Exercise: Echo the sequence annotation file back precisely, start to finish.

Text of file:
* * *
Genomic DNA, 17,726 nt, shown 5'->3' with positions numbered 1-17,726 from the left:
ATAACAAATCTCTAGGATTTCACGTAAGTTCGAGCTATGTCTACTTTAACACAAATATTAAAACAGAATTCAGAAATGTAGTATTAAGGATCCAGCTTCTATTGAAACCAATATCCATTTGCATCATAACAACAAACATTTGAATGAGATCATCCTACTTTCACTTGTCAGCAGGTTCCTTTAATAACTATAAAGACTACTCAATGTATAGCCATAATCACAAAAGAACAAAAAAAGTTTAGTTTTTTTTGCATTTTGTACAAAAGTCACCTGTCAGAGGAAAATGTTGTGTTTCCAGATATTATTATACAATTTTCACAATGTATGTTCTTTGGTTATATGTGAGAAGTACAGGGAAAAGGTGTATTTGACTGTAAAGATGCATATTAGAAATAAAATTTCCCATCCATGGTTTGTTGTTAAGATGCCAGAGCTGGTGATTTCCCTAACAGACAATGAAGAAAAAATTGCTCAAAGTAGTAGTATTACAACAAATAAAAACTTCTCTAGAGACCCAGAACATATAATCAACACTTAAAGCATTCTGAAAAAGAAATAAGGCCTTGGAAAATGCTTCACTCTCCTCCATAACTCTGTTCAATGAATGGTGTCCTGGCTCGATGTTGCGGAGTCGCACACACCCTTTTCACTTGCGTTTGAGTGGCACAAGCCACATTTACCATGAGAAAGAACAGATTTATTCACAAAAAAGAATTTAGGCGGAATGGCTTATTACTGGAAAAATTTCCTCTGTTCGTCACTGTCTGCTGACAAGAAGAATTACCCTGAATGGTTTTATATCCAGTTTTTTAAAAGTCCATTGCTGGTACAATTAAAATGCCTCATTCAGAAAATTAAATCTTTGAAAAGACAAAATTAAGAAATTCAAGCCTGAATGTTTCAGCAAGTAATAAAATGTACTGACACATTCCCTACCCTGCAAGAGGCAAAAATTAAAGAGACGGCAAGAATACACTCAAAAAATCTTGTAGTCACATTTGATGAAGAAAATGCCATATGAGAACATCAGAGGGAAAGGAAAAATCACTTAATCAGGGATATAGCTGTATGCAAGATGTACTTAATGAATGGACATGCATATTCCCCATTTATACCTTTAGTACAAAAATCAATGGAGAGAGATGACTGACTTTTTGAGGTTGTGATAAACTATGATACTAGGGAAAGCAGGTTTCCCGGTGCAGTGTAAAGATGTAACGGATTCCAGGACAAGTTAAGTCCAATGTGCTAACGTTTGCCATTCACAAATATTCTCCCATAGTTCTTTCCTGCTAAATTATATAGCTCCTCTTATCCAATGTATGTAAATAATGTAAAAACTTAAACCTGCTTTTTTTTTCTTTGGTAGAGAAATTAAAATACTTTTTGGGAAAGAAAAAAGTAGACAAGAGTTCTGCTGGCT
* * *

Genomic DNA, 17,726 nt, shown 5'->3' with positions numbered 1-17,726 from the left:
ATAACAAATCTCTAGGATTTCACGTAAGTTCGAGCTATGTCTACTTTAACACAAATATTAAAACAGAATTCAGAAATGTAGTATTAAGGATCCAGCTTCTATTGAAACCAATATCCATTTGCATCATAACAACAAACATTTGAATGAGATCATCCTACTTTCACTTGTCAGCAGGTTCCTTTAATAACTATAAAGACTACTCAATGTATAGCCATAATCACAAAAGAACAAAAAAAGTTTAGTTTTTTTTGCATTTTGTACAAAAGTCACCTGTCAGAGGAAAATGTTGTGTTTCCAGATATTATTATACAATTTTCACAATGTATGTTCTTTGGTTATATGTGAGAAGTACAGGGAAAAGGTGTATTTGACTGTAAAGATGCATATTAGAAATAAAATTTCCCATCCATGGTTTGTTGTTAAGATGCCAGAGCTGGTGATTTCCCTAACAGACAATGAAGAAAAAATTGCTCAAAGTAGTAGTATTACAACAAATAAAAACTTCTCTAGAGACCCAGAACATATAATCAACACTTAAAGCATTCTGAAAAAGAAATAAGGCCTTGGAAAATGCTTCACTCTCCTCCATAACTCTGTTCAATGAATGGTGTCCTGGCTCGATGTTGCGGAGTCGCACACACCCTTTTCACTTGCGTTTGAGTGGCACAAGCCACATTTACCATGAGAAAGAACAGATTTATTCACAAAAAAGAATTTAGGCGGAATGGCTTATTACTGGAAAAATTTCCTCTGTTCGTCACTGTCTGCTGACAAGAAGAATTACCCTGAATGGTTTTATATCCAGTTTTTTAAAAGTCCATTGCTGGTACAATTAAAATGCCTCATTCAGAAAATTAAATCTTTGAAAAGACAAAATTAAGAAATTCAAGCCTGAATGTTTCAGCAAGTAATAAAATGTACTGACACATTCCCTACCCTGCAAGAGGCAAAAATTAAAGAGACGGCAAGAATACACTCAAAAAATCTTGTAGTCACATTTGATGAAGAAAATGCCATATGAGAACATCAGAGGGAAAGGAAAAATCACTTAATCAGGGATATAGCTGTATGCAAGATGTACTTAATGAATGGACATGCATATTCCCCATTTATACCTTTAGTACAAAAATCAATGGAGAGAGATGACTGACTTTTTGAGGTTGTGATAAACTATGATACTAGGGAAAGCAGGTTTCCCGGTGCAGTGTAAAGATGTAACGGATTCCAGGACAAGTTAAGTCCAATGTGCTAACGTTTGCCATTCACAAATATTCTCCCATAGTTCTTTCCTGCTAAATTATATAGCTCCTCTTATCCAATGTATGTAAATAATGTAAAAACTTAAACCTGCTTTTTTTTTCTTTGGTAGAGAAATTAAAATACTTTTTGGGAAAGAAAAAAGTAGACAAGAGTTCTGCTGGCT